|Adult male||Adult female|
Common name - Green-streak grasshopper (Ball et al., 1942).
Geographic distribution - found throughout the United States although subspecies differ in their distribution. It is found throughout Colorado but is recovered most frequently in the eastern part of the state.
Colorado Distribution Map
Habitat - low, marshy meadows (Froeschner, 1954).
Food habits - an oligophagous feeder, feeding only on a select few plants in a geographic area. In Arizona H. viridis is known to feed on snakeweed, burrow weed and rabbit brush. In Idaho it eats plants of the composite family, especially goldenrod and western ragweed (Ball, 1936; Brusven, 1972).
Eggs - eight to 18 eggs are laid in two columns. Color is tan. Average egg length, 4.5 mm; average diameter, 1.1 mm (Onsager and Mulkern, 1963).
Nymph - five instars (Brusven, 1972).
Adult - medium size. General color is green. Face is somewhat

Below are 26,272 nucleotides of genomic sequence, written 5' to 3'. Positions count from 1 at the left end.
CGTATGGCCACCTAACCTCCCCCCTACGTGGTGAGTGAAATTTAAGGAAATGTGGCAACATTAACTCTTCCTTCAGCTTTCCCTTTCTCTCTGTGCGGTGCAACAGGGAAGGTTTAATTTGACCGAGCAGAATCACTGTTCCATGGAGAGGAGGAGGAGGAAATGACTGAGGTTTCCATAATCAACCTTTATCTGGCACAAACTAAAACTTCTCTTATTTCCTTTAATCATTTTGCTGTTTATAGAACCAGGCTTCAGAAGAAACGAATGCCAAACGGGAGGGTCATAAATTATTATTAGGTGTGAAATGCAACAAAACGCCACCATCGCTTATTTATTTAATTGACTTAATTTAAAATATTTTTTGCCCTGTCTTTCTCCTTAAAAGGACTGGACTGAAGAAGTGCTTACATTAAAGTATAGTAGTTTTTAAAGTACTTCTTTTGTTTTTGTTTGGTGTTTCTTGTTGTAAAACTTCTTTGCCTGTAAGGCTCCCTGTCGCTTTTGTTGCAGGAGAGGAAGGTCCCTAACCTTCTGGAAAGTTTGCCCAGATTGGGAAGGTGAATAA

slanted back. Vertex is rounded and very narrow between the eyes. Antennae
are slender. Pronotum is long and slender, the sides almost parallel when
viewed from above. Pronotum may have black transverse incisions (subspecies
viridis) and a pale streak along the median carina. Tegmina and hind wings
are narrow. Tegmina are opaque, pale green, clear at the tip with a pale
longitudinal streak in subspecies viridis. Streak may be absent and tegmen
tip darker in other subspecies. Wings are clear. Front and middle femora
often are tinted with orange. Hind femora have orange band near knee. Hind
tibiae are light blue-green. Male length, 16 to 20 mm; female, 25 mm (Somes,
|Male abdomen tip (Side view)||Male abdomen tip (Top view)|
|Head, pronotum, and tegmina (Common)||Head, pronotum, and tegmina (Possible)|
Oviposition - female digs into soil by holding onto an upright plant and sitting erect. Eggs are deposited while sitting up with the hind femora held at a sharp angle (Criddle, 1933a.)
Seasonal history - adults are present from August through October (Van Horn, 1972).
Abundance and importance - common throughout the Great Plains. It generally causes little damage and may even increase the quality of rangeland in some areas by its feeding habits (Hubbel, 1922a; Brusven, 1972).
H. viridis fact sheet from the Field Guide
to Common Western Grasshoppers
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Biology of Common Colorado Grasshoppers
Grasshoppers of Colorado Contents